• extremely pale and clammy skin
  • confusion

What To Do In The Event Of An Overdose

A fentanyl overdose can be deadly without prompt treatment. If you suspect that someone has overdosed, call 9-1-1 or your local emergency services immediately. Quick medical attention is the most effective way to prevent life-threatening consequences and provide the treatment necessary to reverse the effects of an overdose.

If you have the drug, Narcan (naloxone), available, administer this immediately by injecting it into the muscle or spraying it into the person’s nose. This can block the effects of fentanyl and quickly stop an overdose.

If you do not have this drug on hand, emergency responders who arrive on-scene will and have the training to administer it properly. While waiting for EMTs to arrive, try to keep the person awake and lay them on their side to prevent choking.

Once emergency workers have arrived, they may request information such as:

  • age of the person
  • height and weight
  • how long the person has been taking fentanyl
  • amount used
  • method of use

All of this information can be relevant in providing the most effective treatment. If you do not know this information, however, treatment can still be provided. Following the administration of naloxone, hospitalization may still be required to monitor vitals and watch for other health concerns.

Who Is At Risk For Fentanyl Overdose?

There are several personal factors that can put a person at greater risk for experiencing a fentanyl overdose. According to the World Health Organization (WHO), the greatest risk factor for experiencing an opioid overdose is being dependent on one or more opioids.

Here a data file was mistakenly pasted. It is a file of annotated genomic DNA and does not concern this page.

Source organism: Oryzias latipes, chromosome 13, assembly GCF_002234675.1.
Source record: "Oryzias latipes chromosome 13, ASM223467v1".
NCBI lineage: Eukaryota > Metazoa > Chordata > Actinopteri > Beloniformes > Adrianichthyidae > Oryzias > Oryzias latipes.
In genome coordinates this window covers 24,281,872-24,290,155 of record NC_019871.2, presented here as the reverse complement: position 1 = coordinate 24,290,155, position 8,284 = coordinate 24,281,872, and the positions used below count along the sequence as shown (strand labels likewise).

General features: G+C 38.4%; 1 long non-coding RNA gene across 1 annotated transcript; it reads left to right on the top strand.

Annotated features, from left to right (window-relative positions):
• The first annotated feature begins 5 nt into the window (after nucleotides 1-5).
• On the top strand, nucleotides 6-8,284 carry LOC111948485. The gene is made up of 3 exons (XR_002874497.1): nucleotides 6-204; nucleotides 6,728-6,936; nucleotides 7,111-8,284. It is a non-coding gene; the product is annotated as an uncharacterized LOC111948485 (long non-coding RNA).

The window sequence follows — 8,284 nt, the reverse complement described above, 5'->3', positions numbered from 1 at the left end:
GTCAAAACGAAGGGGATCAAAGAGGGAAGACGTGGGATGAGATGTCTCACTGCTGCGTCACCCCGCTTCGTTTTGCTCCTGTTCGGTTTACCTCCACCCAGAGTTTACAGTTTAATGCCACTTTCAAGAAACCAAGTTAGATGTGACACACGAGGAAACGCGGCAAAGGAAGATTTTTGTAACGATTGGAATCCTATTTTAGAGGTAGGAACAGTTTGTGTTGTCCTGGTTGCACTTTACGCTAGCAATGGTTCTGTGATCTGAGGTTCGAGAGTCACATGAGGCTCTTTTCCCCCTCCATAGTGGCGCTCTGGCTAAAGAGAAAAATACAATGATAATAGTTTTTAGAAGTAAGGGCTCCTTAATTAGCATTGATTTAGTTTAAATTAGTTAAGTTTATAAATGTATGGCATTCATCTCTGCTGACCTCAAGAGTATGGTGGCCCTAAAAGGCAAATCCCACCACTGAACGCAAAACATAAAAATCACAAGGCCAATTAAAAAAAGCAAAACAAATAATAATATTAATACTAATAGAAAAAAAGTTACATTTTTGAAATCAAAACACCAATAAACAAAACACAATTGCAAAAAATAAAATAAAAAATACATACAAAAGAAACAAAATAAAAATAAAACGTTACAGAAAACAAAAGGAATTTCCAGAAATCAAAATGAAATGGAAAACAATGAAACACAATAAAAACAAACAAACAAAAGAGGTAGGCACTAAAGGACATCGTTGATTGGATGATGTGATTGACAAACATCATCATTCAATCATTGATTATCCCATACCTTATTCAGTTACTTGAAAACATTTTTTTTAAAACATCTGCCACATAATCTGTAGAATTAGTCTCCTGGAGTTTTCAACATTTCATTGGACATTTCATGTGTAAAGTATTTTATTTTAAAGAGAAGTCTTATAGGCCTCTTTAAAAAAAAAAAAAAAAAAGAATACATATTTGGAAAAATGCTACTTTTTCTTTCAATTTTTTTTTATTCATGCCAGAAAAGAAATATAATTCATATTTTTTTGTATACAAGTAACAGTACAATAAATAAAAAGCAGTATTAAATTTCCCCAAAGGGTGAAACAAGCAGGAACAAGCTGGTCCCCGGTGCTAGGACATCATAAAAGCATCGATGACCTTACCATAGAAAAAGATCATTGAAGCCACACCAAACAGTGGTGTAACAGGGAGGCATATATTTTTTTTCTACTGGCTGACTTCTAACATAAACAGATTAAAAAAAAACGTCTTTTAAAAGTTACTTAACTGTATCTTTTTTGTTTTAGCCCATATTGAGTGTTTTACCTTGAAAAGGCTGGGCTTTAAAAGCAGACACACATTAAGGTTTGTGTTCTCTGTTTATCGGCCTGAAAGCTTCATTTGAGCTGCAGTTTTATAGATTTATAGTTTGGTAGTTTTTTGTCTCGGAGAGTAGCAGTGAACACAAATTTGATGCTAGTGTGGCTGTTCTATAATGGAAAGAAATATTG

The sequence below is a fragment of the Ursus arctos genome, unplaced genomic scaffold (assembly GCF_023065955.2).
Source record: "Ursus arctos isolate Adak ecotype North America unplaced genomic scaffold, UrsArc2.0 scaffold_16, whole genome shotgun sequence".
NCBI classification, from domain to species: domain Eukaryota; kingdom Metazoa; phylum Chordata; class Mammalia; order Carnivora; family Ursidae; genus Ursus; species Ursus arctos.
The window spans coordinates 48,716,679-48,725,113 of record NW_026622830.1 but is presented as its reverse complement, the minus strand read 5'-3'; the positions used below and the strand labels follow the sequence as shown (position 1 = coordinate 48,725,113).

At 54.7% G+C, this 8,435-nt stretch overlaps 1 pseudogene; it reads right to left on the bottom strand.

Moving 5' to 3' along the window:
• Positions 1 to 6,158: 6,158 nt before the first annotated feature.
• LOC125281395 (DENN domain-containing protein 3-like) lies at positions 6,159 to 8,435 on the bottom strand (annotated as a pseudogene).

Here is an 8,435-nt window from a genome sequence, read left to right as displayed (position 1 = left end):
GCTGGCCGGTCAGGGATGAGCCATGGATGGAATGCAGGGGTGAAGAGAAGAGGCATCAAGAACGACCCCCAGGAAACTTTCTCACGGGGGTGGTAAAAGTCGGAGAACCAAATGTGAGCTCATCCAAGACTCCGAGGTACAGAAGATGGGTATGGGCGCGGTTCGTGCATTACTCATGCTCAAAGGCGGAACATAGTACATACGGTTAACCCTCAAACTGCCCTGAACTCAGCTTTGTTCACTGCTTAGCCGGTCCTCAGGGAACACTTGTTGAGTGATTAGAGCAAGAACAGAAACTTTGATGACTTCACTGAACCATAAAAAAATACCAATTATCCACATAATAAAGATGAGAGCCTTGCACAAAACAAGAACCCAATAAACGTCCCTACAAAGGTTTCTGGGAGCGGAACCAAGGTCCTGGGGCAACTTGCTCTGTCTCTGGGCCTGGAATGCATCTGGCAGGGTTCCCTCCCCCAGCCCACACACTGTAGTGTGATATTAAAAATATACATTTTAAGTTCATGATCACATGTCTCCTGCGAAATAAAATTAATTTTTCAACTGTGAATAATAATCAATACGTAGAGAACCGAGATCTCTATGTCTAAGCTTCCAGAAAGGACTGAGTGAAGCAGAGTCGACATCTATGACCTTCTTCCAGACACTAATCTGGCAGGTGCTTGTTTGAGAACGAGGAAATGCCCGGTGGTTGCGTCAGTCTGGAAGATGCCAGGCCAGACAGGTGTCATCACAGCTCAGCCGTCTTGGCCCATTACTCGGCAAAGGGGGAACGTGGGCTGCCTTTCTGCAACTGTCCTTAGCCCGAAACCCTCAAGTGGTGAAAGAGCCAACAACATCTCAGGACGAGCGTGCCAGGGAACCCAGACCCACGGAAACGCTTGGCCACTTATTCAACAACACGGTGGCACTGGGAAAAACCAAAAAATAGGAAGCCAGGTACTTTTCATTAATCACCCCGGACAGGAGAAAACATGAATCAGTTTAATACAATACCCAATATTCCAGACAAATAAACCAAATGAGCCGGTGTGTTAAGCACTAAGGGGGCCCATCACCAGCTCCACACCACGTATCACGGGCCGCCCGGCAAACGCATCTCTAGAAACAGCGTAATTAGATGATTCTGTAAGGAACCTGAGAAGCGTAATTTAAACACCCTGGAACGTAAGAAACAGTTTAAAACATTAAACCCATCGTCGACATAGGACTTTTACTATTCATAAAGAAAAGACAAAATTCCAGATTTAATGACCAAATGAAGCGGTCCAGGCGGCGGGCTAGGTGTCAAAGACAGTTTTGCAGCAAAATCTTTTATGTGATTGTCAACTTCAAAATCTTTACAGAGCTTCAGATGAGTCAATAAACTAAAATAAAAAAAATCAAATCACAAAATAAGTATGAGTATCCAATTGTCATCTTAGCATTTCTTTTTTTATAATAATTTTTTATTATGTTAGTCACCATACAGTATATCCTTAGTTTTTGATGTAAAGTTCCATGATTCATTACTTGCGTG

Additional risk factors include:

  • high prescribed dosage
  • previous history of substance abuse
  • drinking alcohol or taking other unprescribed drugs while taking fentanyl
  • mental health problems (e.g. depression)
  • injecting fentanyl
  • age (elderly being at greater risk for overdosing on prescription opioids)
  • low socioeconomic status

People who are taking a prescribed dosage of fentanyl may develop a dependence on it within a few weeks, depending on the dose and other prescribing instructions. However, this is also common among people who abuse fentanyl.

If you or someone you know is abusing fentanyl or has developed an addiction, treatment within an opioid addiction rehab program is highly recommended. While immediate medical intervention can reverse the effects of an overdose, recovering from an addiction can take time and require more intensive treatment.

Fentanyl Abuse And Addiction Treatment In Ohio

Watching someone you know overdose, or experiencing an overdose yourself, can be a traumatic experience. Overcoming fentanyl abuse or addiction often requires intensive treatment under the supervision of doctors and specialists who understand the many aspects of opioid addiction, and how deeply it can affect a person.

At Vertava Health of Ohio treatment center in Ohio, we offer comprehensive treatment programs for drug abuse that include personalized treatment plans designed to meet each patient’s individual needs.

The most effective treatment for opioid addiction is medication-assisted treatment, which involves the use of both behavioral counseling and medications. This and other treatments offered within our rehab program make up Vertava Health of Ohio’ whole-person approach to treatment, a philosophy dedicated to taking care of the whole person – mind, body, and spirit.

Contact us today to learn more about fentanyl addiction and fentanyl addiction treatment at Vertava Health of Ohio rehab facility.